silk fabric

Silk – derived from the cocoons of silk moths and one of the oldest fabrics known to mankind – is considered one of the most luxurious fabrics in the world. Besides comfort, it offers benefits to your hair and skin, as well as helping to regulate body temperature.

You can obviously buy silk sheets or silk pajamas, but what if you want to sew your own or if you’re a manufacturer? Do you know how to weigh silk? What unit of measurement would you even use? We’ll make the learning process as smooth as possible in this blog!

How is Silk Measured?

Unlike cotton, the quality of silk isn’t typically measured by thread count, but by a Japanese weighing unit called momme (pronounced “MOE-mie”) that’s abbreviated as “mm” (not to be confused with the abbreviation for millimeters).

Momme is defined as the weight in pounds of a 45 inch x 100 yard (1.14 meters x 91.44 meters) piece of fabric. If that piece of fabric weighs 8 lbs., the momme weight would be expressed as 8 momme. Broken down into smaller terms that are easier to visualize, an 8 momme piece of silk weighs approximately an ounce per square yard or 35 grams per square meter.

How is Silk Weighed?

Not all scales and balances weigh in mommes. Several Adam Equipment scales and balances offer that weighing unit, including the Highland portable precision balance. For fabrics, it’s generally not necessary to weigh an entire bolt of fabric. Using a balance like the Highland, a smaller sample of silk could be weighed and the result scaled up to calculate the total.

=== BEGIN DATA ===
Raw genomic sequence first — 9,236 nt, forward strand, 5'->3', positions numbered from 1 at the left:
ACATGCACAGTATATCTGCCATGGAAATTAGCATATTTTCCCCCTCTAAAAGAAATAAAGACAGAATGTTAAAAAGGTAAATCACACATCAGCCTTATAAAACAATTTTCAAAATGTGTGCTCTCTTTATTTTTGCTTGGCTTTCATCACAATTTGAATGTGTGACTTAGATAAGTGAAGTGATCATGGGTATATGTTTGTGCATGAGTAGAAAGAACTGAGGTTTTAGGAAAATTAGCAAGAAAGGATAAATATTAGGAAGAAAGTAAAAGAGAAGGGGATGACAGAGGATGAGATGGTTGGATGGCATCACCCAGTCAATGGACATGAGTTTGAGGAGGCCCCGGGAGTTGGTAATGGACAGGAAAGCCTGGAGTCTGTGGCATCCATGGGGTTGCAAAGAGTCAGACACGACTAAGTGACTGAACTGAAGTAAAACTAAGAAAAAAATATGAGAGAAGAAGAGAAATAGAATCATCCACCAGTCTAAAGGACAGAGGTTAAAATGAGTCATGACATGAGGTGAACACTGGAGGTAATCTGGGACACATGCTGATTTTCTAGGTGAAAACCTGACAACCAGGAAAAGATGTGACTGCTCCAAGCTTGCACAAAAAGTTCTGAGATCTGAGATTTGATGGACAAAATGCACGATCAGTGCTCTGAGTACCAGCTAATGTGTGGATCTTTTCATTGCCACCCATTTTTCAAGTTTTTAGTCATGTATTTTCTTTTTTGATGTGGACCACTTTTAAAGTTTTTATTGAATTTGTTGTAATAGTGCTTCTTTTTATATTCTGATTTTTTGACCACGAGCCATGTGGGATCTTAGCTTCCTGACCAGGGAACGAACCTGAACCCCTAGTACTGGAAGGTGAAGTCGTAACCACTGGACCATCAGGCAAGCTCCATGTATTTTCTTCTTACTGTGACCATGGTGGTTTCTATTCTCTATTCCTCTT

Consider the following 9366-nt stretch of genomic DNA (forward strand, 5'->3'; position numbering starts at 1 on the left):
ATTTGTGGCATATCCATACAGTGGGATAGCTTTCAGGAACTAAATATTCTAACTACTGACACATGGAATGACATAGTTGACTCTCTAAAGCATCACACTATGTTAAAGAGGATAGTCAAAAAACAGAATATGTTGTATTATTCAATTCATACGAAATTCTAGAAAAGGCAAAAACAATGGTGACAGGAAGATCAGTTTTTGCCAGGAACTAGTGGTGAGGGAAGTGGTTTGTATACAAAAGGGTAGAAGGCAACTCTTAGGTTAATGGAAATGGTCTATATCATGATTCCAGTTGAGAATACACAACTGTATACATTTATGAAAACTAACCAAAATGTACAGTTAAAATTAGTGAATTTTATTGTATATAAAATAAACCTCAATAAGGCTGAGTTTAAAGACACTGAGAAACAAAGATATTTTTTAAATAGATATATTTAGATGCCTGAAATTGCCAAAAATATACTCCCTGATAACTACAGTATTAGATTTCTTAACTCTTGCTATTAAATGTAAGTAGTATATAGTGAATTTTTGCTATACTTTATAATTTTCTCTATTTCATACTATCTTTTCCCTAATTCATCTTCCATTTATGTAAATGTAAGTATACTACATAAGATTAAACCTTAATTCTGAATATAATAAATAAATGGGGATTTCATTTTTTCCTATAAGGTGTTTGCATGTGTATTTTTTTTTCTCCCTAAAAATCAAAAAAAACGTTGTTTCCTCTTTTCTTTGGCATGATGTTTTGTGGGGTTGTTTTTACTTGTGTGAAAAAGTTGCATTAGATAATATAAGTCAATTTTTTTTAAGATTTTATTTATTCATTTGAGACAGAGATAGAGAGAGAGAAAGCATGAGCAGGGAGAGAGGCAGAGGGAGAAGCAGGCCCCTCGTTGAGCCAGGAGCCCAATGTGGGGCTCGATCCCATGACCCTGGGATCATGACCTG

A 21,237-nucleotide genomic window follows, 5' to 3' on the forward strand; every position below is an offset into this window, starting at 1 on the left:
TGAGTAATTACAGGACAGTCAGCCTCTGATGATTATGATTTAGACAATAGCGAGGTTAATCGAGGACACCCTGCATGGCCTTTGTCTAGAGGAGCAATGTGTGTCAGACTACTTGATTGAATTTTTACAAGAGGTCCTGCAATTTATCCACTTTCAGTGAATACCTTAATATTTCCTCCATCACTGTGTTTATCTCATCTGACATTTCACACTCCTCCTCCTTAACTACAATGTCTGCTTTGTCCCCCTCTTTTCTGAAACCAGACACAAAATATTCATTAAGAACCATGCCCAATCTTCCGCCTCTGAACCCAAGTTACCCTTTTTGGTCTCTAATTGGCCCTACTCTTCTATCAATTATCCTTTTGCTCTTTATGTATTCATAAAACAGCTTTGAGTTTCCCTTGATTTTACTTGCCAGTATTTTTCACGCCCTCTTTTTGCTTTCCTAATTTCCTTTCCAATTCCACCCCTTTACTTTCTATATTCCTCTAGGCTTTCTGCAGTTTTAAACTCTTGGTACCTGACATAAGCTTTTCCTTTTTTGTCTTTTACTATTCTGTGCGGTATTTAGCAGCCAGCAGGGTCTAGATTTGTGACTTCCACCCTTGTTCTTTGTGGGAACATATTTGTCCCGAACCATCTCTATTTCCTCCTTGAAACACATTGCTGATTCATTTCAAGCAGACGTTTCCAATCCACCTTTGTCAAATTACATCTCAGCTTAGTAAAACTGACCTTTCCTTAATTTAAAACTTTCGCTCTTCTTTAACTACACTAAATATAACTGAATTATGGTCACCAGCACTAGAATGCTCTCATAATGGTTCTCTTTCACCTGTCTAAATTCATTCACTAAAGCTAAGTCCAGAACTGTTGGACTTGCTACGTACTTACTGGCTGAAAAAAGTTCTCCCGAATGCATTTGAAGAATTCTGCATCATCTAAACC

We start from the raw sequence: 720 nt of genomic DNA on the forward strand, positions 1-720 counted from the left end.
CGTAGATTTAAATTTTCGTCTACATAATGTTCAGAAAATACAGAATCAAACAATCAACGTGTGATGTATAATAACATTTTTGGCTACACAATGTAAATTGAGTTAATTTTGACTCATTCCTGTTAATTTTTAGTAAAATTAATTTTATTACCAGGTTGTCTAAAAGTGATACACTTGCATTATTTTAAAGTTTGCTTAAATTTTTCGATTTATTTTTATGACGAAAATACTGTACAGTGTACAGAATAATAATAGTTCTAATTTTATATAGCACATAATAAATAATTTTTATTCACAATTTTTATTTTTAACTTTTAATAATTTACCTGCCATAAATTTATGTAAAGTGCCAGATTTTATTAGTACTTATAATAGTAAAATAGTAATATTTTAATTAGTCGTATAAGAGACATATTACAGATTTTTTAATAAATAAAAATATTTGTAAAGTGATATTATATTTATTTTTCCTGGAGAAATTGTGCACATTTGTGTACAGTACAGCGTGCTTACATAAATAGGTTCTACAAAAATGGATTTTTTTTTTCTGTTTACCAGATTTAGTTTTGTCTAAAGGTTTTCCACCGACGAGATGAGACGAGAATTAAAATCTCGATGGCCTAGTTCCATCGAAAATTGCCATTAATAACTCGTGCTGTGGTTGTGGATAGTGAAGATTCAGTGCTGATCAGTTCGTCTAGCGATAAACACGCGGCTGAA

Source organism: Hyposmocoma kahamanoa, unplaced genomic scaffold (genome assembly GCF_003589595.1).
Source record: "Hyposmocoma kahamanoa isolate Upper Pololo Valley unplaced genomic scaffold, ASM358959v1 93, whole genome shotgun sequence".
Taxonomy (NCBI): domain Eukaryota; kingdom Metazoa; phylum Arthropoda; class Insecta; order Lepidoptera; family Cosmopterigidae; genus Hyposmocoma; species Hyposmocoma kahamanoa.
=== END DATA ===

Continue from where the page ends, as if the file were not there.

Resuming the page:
Highland portable balance

What Momme Silk is Best?

During silk production, the factory adjusts the density and yarn count of the silk thread to control the fabric’s weight, which is expressed in mommes.

With silk, a higher momme indicates better quality because the weave will be heavier and denser. It tells you that more silk was used in the weaving process to make the fabric. For example, with 30 momme silk fabric, the weft (crosswise threads on a loom) and warp (the threads on a loom which the weft are passed over and under to make cloth) of the silk fibers are woven closer together than they would be with a 19 momme silk fabric. Higher momme silks are also made with thicker yarn.


Raw Silk (a textured fabric that is actually silk yarn prior to any finishing processes) ranges from 35 to 40 mommes. Anything less than 20 mommes (weaves like Gauze, Organza, Chiffon, Crepe de Chine and lighter-weight Charmeuse) is considered lightweight silk, 20 to 28 mommes (like heavier Charmeuse) is midweight silk, and anything above 28 mommes (including the heaviest Charmeuse and Raw Silk) would be categorized as heavyweight silk.

Ultimately, the “best” momme depends upon the intended use for the silk. Charmeuse, which ranges from 12 to 30 mommes, would typically be used for silk bedding. That weave allows extra luster or shine on one side (used for the front) with a dull finish on the back, so it’s ideal for items where only one side will be seen, like sheets and duvet covers. Silk sheets made from 30 momme Charmeuse would be stronger, smoother and more lustrous than sheets made from 19 momme Charmeuse. Lightweight silks are used for items like summer scarves or light blouses. Heavyweight silks are ideal for draperies or heavier outer garments.


Questions about weighing silk with your scale? Feel free to reach out to us with your questions and we’ll be happy to help!